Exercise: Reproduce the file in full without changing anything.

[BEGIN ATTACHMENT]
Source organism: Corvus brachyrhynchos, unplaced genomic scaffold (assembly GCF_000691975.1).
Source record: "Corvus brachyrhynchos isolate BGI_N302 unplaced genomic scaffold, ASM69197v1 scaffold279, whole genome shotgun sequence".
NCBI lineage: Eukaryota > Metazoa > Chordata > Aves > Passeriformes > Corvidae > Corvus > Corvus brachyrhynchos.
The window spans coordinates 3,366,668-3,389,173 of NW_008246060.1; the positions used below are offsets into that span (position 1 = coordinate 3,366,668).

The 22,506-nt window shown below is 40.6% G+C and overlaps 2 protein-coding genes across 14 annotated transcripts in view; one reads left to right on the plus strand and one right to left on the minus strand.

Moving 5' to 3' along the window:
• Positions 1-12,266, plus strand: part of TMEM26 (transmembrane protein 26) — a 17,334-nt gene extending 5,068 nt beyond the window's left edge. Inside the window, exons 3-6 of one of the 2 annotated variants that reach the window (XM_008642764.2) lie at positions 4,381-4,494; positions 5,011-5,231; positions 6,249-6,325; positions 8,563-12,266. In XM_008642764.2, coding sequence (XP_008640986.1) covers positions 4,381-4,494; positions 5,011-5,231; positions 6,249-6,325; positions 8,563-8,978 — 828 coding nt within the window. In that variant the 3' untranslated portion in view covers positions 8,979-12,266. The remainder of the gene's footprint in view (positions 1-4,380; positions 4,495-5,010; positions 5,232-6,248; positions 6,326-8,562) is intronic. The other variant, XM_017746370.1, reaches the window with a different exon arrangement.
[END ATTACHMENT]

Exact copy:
Source organism: Corvus brachyrhynchos, unplaced genomic scaffold (assembly GCF_000691975.1).
Source record: "Corvus brachyrhynchos isolate BGI_N302 unplaced genomic scaffold, ASM69197v1 scaffold279, whole genome shotgun sequence".
NCBI lineage: Eukaryota > Metazoa > Chordata > Aves > Passeriformes > Corvidae > Corvus > Corvus brachyrhynchos.
The window spans coordinates 3,366,668-3,389,173 of NW_008246060.1; the positions used below are offsets into that span (position 1 = coordinate 3,366,668).

The 22,506-nt window shown below is 40.6% G+C and overlaps 2 protein-coding genes across 14 annotated transcripts in view; one reads left to right on the plus strand and one right to left on the minus strand.

Moving 5' to 3' along the window:
• Positions 1-12,266, plus strand: part of TMEM26 (transmembrane protein 26) — a 17,334-nt gene extending 5,068 nt beyond the window's left edge. Inside the window, exons 3-6 of one of the 2 annotated variants that reach the window (XM_008642764.2) lie at positions 4,381-4,494; positions 5,011-5,231; positions 6,249-6,325; positions 8,563-12,266. In XM_008642764.2, coding sequence (XP_008640986.1) covers positions 4,381-4,494; positions 5,011-5,231; positions 6,249-6,325; positions 8,563-8,978 — 828 coding nt within the window. In that variant the 3' untranslated portion in view covers positions 8,979-12,266. The remainder of the gene's footprint in view (positions 1-4,380; positions 4,495-5,010; positions 5,232-6,248; positions 6,326-8,562) is intronic. The other variant, XM_017746370.1, reaches the window with a different exon arrangement.